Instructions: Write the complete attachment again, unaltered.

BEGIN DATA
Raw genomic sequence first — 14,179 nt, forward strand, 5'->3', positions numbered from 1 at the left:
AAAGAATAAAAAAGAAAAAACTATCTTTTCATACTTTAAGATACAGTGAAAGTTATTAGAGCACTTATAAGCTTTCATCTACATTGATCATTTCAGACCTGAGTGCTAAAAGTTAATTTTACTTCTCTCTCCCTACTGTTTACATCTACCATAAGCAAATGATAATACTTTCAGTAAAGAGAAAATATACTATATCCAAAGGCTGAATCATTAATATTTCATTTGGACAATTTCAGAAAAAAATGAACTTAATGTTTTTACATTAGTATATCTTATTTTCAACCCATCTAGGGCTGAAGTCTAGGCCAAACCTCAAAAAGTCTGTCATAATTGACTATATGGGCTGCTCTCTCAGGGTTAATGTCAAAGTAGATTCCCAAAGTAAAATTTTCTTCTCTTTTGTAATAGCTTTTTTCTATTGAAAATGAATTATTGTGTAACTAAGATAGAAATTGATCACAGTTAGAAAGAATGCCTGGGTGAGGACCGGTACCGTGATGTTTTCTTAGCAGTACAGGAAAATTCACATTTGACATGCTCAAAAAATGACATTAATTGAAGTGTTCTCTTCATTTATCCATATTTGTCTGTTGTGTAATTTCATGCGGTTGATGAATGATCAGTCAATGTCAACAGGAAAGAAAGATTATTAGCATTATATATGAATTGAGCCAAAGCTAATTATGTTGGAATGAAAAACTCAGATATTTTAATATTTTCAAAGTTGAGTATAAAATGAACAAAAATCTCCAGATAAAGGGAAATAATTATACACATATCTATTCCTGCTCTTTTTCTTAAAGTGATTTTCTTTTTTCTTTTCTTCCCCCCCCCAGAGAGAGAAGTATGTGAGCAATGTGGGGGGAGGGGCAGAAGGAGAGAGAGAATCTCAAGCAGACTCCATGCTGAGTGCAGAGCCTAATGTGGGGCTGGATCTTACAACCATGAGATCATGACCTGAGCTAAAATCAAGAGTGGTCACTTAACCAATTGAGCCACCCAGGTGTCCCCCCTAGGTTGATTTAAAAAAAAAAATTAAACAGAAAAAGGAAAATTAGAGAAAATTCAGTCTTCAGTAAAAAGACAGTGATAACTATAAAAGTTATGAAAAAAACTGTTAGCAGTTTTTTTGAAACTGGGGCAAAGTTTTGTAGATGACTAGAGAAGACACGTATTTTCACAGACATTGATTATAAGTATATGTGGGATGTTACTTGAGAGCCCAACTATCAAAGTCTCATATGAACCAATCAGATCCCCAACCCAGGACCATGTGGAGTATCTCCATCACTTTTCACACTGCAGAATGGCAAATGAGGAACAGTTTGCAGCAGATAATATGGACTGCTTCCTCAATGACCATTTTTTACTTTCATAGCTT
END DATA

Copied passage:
Raw genomic sequence first — 14,179 nt, forward strand, 5'->3', positions numbered from 1 at the left:
AAAGAATAAAAAAGAAAAAACTATCTTTTCATACTTTAAGATACAGTGAAAGTTATTAGAGCACTTATAAGCTTTCATCTACATTGATCATTTCAGACCTGAGTGCTAAAAGTTAATTTTACTTCTCTCTCCCTACTGTTTACATCTACCATAAGCAAATGATAATACTTTCAGTAAAGAGAAAATATACTATATCCAAAGGCTGAATCATTAATATTTCATTTGGACAATTTCAGAAAAAAATGAACTTAATGTTTTTACATTAGTATATCTTATTTTCAACCCATCTAGGGCTGAAGTCTAGGCCAAACCTCAAAAAGTCTGTCATAATTGACTATATGGGCTGCTCTCTCAGGGTTAATGTCAAAGTAGATTCCCAAAGTAAAATTTTCTTCTCTTTTGTAATAGCTTTTTTCTATTGAAAATGAATTATTGTGTAACTAAGATAGAAATTGATCACAGTTAGAAAGAATGCCTGGGTGAGGACCGGTACCGTGATGTTTTCTTAGCAGTACAGGAAAATTCACATTTGACATGCTCAAAAAATGACATTAATTGAAGTGTTCTCTTCATTTATCCATATTTGTCTGTTGTGTAATTTCATGCGGTTGATGAATGATCAGTCAATGTCAACAGGAAAGAAAGATTATTAGCATTATATATGAATTGAGCCAAAGCTAATTATGTTGGAATGAAAAACTCAGATATTTTAATATTTTCAAAGTTGAGTATAAAATGAACAAAAATCTCCAGATAAAGGGAAATAATTATACACATATCTATTCCTGCTCTTTTTCTTAAAGTGATTTTCTTTTTTCTTTTCTTCCCCCCCCCAGAGAGAGAAGTATGTGAGCAATGTGGGGGGAGGGGCAGAAGGAGAGAGAGAATCTCAAGCAGACTCCATGCTGAGTGCAGAGCCTAATGTGGGGCTGGATCTTACAACCATGAGATCATGACCTGAGCTAAAATCAAGAGTGGTCACTTAACCAATTGAGCCACCCAGGTGTCCCCCCTAGGTTGATTTAAAAAAAAAAATTAAACAGAAAAAGGAAAATTAGAGAAAATTCAGTCTTCAGTAAAAAGACAGTGATAACTATAAAAGTTATGAAAAAAACTGTTAGCAGTTTTTTTGAAACTGGGGCAAAGTTTTGTAGATGACTAGAGAAGACACGTATTTTCACAGACATTGATTATAAGTATATGTGGGATGTTACTTGAGAGCCCAACTATCAAAGTCTCATATGAACCAATCAGATCCCCAACCCAGGACCATGTGGAGTATCTCCATCACTTTTCACACTGCAGAATGGCAAATGAGGAACAGTTTGCAGCAGATAATATGGACTGCTTCCTCAATGACCATTTTTTACTTTCATAGCTT